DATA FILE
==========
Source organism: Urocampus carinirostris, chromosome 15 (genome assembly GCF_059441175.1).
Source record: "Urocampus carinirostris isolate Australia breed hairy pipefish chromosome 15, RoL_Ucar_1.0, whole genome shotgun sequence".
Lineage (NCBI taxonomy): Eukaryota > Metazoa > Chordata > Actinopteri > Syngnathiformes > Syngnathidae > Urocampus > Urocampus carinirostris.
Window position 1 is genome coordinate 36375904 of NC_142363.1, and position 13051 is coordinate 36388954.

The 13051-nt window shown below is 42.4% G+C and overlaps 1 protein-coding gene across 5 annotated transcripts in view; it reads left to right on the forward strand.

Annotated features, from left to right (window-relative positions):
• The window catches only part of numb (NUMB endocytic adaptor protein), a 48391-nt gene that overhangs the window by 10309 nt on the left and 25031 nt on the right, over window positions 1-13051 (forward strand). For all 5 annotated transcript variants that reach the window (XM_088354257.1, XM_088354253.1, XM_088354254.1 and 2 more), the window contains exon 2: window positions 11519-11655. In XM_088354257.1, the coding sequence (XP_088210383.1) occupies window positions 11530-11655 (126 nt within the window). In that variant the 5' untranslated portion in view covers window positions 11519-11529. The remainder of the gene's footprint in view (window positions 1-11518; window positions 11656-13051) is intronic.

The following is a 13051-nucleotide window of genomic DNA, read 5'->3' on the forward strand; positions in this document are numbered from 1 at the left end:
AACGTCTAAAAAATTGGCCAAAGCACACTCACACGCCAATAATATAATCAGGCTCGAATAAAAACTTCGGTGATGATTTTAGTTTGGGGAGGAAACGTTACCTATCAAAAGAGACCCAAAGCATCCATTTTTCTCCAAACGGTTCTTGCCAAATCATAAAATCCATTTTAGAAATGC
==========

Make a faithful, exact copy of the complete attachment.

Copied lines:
Source organism: Urocampus carinirostris, chromosome 15 (genome assembly GCF_059441175.1).
Source record: "Urocampus carinirostris isolate Australia breed hairy pipefish chromosome 15, RoL_Ucar_1.0, whole genome shotgun sequence".
Lineage (NCBI taxonomy): Eukaryota > Metazoa > Chordata > Actinopteri > Syngnathiformes > Syngnathidae > Urocampus > Urocampus carinirostris.
Window position 1 is genome coordinate 36375904 of NC_142363.1, and position 13051 is coordinate 36388954.

The 13051-nt window shown below is 42.4% G+C and overlaps 1 protein-coding gene across 5 annotated transcripts in view; it reads left to right on the forward strand.

Annotated features, from left to right (window-relative positions):
• The window catches only part of numb (NUMB endocytic adaptor protein), a 48391-nt gene that overhangs the window by 10309 nt on the left and 25031 nt on the right, over window positions 1-13051 (forward strand). For all 5 annotated transcript variants that reach the window (XM_088354257.1, XM_088354253.1, XM_088354254.1 and 2 more), the window contains exon 2: window positions 11519-11655. In XM_088354257.1, the coding sequence (XP_088210383.1) occupies window positions 11530-11655 (126 nt within the window). In that variant the 5' untranslated portion in view covers window positions 11519-11529. The remainder of the gene's footprint in view (window positions 1-11518; window positions 11656-13051) is intronic.

The following is a 13051-nucleotide window of genomic DNA, read 5'->3' on the forward strand; positions in this document are numbered from 1 at the left end:
AACGTCTAAAAAATTGGCCAAAGCACACTCACACGCCAATAATATAATCAGGCTCGAATAAAAACTTCGGTGATGATTTTAGTTTGGGGAGGAAACGTTACCTATCAAAAGAGACCCAAAGCATCCATTTTTCTCCAAACGGTTCTTGCCAAATCATAAAATCCATTTTAGAAATGC